A recipe from an ad for Kellogg’s published in 1965
Recipe from an ad for Kellogg’s published in 1965
A luau (Hawaiian: lū‘au) is a traditional Hawaiian party or feast that is usually accompanied by entertainment. It may feature food such as poi, kalua pig, poke, lomi salmon, opihi, haupia, and beer and entertainment such as traditional Hawaiian music and hula. Among people from Hawaii, the concepts of "luau" and "party" are often blended, resulting in graduation luaus, wedding luaus, and birthday luaus.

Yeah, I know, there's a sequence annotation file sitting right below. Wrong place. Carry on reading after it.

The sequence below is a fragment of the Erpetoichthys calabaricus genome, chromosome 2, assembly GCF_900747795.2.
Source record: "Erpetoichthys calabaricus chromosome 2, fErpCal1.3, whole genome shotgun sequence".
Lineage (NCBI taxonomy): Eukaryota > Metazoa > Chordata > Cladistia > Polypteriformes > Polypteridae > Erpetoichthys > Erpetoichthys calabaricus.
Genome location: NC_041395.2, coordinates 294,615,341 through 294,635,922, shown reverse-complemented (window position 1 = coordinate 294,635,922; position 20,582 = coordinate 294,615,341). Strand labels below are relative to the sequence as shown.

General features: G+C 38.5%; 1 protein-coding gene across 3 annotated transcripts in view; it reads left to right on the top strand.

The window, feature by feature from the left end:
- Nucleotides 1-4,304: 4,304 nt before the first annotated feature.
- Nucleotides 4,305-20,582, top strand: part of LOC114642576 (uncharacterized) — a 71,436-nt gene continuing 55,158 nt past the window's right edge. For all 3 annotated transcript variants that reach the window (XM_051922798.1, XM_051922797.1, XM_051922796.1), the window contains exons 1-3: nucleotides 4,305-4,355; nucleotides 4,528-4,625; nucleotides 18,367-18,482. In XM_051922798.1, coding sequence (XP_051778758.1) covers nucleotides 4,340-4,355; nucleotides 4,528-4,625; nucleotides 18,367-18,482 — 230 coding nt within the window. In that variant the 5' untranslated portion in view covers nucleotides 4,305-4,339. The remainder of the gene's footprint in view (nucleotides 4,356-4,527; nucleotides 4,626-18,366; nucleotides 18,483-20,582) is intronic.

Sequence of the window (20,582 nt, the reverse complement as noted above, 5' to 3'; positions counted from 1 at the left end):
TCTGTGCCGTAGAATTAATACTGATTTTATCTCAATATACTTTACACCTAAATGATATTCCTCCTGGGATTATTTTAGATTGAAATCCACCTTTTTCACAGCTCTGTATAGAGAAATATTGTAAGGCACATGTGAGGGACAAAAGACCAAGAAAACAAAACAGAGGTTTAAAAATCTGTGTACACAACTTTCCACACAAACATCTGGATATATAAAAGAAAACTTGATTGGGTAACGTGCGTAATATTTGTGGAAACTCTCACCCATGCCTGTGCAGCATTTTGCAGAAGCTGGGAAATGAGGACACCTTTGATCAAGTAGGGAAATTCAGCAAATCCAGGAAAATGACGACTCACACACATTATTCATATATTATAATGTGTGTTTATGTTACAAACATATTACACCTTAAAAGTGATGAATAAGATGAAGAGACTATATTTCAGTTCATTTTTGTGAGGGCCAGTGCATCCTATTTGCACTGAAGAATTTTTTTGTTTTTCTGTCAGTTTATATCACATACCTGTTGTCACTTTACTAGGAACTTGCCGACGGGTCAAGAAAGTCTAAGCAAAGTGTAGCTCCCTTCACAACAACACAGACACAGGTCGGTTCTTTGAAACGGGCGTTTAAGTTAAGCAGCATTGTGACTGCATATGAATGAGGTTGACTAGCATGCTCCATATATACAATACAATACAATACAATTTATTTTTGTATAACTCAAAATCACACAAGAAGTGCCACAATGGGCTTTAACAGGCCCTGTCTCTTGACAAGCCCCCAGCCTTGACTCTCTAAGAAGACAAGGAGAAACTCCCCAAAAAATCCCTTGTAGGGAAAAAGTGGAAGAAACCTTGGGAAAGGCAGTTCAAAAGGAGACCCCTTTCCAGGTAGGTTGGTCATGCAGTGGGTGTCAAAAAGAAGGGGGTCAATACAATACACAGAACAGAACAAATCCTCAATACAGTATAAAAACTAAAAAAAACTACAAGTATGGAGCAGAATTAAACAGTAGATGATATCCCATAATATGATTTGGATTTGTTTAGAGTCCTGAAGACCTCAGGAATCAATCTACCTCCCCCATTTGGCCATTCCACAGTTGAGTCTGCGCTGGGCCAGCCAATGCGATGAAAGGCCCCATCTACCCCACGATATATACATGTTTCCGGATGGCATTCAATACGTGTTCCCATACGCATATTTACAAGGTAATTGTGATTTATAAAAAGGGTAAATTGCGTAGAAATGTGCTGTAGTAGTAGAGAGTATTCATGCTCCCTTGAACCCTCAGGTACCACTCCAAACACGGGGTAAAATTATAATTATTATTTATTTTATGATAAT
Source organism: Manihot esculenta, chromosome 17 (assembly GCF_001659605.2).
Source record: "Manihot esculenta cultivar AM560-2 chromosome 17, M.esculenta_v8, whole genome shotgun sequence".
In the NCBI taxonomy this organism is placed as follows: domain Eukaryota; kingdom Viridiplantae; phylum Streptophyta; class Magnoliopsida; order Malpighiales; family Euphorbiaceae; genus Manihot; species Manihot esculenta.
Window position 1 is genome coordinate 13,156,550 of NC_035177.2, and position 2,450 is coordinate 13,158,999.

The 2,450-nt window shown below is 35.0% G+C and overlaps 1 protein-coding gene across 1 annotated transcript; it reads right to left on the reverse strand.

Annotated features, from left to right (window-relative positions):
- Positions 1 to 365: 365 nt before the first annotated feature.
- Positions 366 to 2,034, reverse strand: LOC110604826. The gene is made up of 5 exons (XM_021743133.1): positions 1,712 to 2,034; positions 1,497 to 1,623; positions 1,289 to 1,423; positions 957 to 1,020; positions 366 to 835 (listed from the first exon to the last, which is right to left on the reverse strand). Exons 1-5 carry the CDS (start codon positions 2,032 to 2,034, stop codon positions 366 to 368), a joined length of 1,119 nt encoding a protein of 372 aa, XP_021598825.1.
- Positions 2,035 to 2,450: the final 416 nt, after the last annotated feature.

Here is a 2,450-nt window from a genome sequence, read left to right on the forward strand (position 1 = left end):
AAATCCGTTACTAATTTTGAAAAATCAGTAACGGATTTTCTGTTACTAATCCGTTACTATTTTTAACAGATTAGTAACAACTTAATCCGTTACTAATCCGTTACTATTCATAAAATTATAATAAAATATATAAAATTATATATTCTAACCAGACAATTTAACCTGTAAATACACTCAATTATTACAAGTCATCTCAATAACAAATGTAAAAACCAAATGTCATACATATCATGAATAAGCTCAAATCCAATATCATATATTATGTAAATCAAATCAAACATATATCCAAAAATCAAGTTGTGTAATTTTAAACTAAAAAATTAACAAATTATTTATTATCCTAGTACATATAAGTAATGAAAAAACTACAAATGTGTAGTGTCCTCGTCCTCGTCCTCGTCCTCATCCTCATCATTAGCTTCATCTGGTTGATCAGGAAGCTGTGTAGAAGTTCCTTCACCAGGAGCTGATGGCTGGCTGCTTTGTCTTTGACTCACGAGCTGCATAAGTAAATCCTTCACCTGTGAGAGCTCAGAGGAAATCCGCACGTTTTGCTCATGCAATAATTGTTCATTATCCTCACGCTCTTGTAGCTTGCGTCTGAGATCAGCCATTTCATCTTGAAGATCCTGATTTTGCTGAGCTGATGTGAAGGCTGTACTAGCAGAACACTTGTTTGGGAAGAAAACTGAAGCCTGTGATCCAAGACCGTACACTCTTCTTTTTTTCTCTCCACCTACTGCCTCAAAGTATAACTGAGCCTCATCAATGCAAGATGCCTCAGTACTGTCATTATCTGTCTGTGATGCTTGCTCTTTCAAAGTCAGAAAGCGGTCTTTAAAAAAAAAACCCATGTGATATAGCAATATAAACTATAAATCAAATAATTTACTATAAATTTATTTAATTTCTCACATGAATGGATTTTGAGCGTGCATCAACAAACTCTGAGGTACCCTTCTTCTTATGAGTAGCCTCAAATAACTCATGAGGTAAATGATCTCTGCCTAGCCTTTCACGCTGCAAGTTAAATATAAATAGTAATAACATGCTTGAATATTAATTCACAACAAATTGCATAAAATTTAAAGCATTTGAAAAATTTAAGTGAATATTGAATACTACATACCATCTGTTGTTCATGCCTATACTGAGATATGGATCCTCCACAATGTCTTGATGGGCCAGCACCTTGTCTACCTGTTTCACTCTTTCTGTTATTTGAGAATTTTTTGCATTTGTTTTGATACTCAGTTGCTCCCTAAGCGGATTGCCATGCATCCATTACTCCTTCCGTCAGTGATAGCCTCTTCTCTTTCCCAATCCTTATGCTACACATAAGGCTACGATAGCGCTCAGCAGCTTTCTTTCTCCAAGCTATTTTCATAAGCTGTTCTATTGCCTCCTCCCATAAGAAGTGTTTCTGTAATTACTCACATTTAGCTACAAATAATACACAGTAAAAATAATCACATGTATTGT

In ancient times, including ancient Hawaii, men and woman ate their meals separately; also women and the rest of society were not allowed to eat foods that were not common or foods that were only served during special occasions. However, in 1819, King Kamehameha II removed all the religious laws that were practiced. King Kamehameha II made a symbolic act, where he eats with all the women, ending the Hawaiian religious taboos. This is when the luau parties were first created.
A recipe from an ad for DelMonte published in 1965